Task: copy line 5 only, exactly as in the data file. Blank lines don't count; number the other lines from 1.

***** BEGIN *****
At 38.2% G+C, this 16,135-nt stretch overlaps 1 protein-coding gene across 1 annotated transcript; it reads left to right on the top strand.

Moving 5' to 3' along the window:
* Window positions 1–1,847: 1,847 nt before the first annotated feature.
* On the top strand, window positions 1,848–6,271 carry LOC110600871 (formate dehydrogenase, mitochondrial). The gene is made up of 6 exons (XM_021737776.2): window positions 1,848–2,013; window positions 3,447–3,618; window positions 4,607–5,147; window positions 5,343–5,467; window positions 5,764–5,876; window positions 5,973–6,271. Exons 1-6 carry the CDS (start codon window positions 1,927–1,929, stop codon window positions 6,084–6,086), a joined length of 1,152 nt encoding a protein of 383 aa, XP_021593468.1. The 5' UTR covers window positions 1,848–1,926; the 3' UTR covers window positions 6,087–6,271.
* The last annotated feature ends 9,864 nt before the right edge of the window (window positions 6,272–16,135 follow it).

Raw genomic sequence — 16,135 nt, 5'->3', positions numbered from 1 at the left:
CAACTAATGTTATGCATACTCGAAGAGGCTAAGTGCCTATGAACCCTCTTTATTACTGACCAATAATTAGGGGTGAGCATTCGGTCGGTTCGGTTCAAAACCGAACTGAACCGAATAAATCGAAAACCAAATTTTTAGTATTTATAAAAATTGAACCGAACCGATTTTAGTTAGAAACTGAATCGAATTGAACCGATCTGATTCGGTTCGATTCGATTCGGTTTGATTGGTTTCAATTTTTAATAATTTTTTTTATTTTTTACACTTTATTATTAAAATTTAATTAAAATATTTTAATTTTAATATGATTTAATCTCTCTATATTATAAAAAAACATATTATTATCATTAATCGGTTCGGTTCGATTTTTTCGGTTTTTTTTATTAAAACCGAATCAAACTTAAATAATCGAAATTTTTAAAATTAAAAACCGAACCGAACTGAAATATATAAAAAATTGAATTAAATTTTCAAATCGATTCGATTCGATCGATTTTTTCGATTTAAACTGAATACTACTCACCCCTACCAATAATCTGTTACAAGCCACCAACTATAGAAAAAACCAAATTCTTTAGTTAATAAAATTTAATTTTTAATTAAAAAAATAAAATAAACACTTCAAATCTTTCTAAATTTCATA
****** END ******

* The last annotated feature ends 9,864 nt before the right edge of the window (window positions 6,272–16,135 follow it).